In recent years, rising energy costs and green legislation have made energy saving a priority when it comes to saving costs and UPS is an important tool to help businesses achieve this.

Manufacturers like Riello UPS have invested heavily in developing and introducing products with high efficiency ratings, as well as finding ways of ensuring the eco credentials of power protection systems.

Flywheel UPS is one such technology which has increased in popularity due to its compact size (in comparison to battery banks), high-energy efficiency, low maintenance, lifetime cost, silent operation and zero emissions.

Here, Riello’s General Manager Robin Koffler, discusses flywheel UPS systems and the pros and cons of this emerging technology.

Why flywheel could be the right choice

“Flywheel technology has advanced beyond the large, industrial solutions of yesteryear. It is now commercially viable for UPS application and data centres in particular, where the necessity to reduce energy consumption and reduce total cost of ownership is equal to the need to provide resilient and scalable power protection for critical applications.

Due to its high energy density and compact size in comparison to battery banks, flywheels have gained popularity in data centres where space is at a premium. Also, compared with other ways of storing electricity, flywheels have long lifetimes and can last for decades with little maintenance required.

Flywheel UPS is also an attractive option because it is unaffected by temperature changes, unlike batteries, meaning it can significantly reduce the need for costly cooling within the UPS vicinity. 

Whereas batteries are limited in their life cycle typically to 1,500 cycles, flywheels do not suffer from memory effect or from the effects of cycling and the rapid charging of a system can be as quick as 120 seconds, depending on the charge current available.

Thinking about Flywheel

While the advantages of flywheel are clear, there are a number of things that need to be considered when making the decision to deploy this type of UPS.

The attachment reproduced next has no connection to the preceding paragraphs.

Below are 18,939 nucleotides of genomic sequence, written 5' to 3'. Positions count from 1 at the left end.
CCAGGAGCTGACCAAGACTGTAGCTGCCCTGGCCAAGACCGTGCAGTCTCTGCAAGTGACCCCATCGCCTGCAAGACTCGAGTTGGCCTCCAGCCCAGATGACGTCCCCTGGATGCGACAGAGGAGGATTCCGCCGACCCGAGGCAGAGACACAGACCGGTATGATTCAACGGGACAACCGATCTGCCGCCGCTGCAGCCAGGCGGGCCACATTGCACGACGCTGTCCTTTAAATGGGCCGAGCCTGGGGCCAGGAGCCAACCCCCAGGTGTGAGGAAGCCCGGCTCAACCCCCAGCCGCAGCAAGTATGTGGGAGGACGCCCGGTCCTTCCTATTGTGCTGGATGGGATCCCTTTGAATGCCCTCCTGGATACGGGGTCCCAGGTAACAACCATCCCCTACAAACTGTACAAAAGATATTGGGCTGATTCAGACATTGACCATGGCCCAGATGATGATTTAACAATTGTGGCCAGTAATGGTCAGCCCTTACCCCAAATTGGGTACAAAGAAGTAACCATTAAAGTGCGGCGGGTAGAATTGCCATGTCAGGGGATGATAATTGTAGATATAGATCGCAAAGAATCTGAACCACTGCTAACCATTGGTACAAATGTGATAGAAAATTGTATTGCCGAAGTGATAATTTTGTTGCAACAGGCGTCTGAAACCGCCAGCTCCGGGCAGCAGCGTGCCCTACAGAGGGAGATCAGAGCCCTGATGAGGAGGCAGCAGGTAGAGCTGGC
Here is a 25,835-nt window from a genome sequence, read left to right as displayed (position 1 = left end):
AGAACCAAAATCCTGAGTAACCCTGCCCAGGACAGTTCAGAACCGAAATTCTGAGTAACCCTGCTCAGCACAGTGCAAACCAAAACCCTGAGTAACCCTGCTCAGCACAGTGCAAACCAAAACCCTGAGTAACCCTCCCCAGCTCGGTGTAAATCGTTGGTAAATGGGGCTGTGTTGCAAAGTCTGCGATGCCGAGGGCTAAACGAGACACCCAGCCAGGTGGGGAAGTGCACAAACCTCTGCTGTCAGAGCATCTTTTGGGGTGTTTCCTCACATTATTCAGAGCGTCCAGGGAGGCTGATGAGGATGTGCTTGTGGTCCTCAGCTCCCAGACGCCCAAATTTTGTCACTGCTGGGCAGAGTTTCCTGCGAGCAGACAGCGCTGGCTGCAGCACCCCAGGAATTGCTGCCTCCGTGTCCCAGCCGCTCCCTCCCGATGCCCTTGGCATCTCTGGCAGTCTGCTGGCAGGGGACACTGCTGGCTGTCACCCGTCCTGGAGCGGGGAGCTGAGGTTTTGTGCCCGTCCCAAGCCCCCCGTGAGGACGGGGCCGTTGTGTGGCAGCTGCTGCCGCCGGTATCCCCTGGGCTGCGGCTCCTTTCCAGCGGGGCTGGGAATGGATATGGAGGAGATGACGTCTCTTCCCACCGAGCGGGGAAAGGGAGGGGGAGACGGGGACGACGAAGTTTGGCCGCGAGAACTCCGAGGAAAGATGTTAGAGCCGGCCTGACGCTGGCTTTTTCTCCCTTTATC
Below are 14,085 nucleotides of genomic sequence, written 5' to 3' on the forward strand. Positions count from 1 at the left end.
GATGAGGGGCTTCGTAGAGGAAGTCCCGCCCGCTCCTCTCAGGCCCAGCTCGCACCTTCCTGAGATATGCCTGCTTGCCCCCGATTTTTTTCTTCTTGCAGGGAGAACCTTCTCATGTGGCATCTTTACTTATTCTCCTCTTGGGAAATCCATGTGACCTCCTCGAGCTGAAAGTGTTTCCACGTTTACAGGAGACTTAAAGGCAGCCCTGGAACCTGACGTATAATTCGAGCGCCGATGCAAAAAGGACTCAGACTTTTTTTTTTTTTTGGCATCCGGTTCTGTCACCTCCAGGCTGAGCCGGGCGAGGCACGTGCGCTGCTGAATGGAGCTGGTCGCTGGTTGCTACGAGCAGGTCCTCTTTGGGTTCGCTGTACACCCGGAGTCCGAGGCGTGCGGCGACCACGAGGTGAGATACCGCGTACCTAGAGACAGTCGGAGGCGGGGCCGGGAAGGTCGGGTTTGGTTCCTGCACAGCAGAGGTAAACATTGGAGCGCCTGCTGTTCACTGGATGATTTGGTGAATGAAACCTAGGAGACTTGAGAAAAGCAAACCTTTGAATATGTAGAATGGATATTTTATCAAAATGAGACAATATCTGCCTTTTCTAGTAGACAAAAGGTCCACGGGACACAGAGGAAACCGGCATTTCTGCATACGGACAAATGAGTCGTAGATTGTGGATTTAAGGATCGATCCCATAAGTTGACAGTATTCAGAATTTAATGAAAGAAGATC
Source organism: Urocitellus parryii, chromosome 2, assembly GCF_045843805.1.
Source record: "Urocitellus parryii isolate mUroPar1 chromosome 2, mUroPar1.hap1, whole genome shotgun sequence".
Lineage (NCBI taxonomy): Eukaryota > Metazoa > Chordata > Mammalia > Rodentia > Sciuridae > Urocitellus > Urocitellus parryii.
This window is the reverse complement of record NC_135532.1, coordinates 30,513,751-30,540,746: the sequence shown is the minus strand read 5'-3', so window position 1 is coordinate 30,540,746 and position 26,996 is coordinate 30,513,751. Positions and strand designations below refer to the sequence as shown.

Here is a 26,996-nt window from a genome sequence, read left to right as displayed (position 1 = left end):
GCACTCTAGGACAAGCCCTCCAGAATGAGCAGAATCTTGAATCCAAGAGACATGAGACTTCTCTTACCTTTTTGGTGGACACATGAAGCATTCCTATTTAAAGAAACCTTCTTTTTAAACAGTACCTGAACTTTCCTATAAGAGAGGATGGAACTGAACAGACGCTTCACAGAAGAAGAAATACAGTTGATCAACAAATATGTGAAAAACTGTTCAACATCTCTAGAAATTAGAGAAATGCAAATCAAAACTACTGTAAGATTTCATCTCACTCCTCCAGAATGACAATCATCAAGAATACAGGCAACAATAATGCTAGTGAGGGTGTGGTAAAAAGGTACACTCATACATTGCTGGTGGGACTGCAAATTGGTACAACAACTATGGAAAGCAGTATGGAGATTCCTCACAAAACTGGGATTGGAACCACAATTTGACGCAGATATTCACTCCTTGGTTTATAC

The gradual uptake of flywheel technology in the USA has led to increased knowledge, understanding and the desire to implement it elsewhere in the world, especially across the EMEA region. Suppliers expect demand to rise considerably as the long term cost savings of these systems are realised.

The capital cost of purchasing a flywheel UPS is higher than a comparatively rated traditional UPS and battery solution, but over its lifetime saves money as it negates the requirement for battery replacement and heavy-duty maintenance. The cost saving can be as high as twice the initial outlay over the product’s lifetime (more for larger systems). Over a 20-year life-span, cost savings from a flywheel versus a five-minute VRLA lead acid battery bank, for example, can range from £65,000 – £130,000 per flywheel deployed.

Flywheels are not an alternative to UPS batteries in every application, but are worth considering for many. A large number of recent projects have been won due to the input of forward thinking and pro-active electrical contractors.

There is certainly a buzz about flywheel technology permeating the industry and electrical contractors who adopt a consultative approach and partner with specialist suppliers can expect to pick up lucrative work specifying and installing flywheels over the next 12 months.”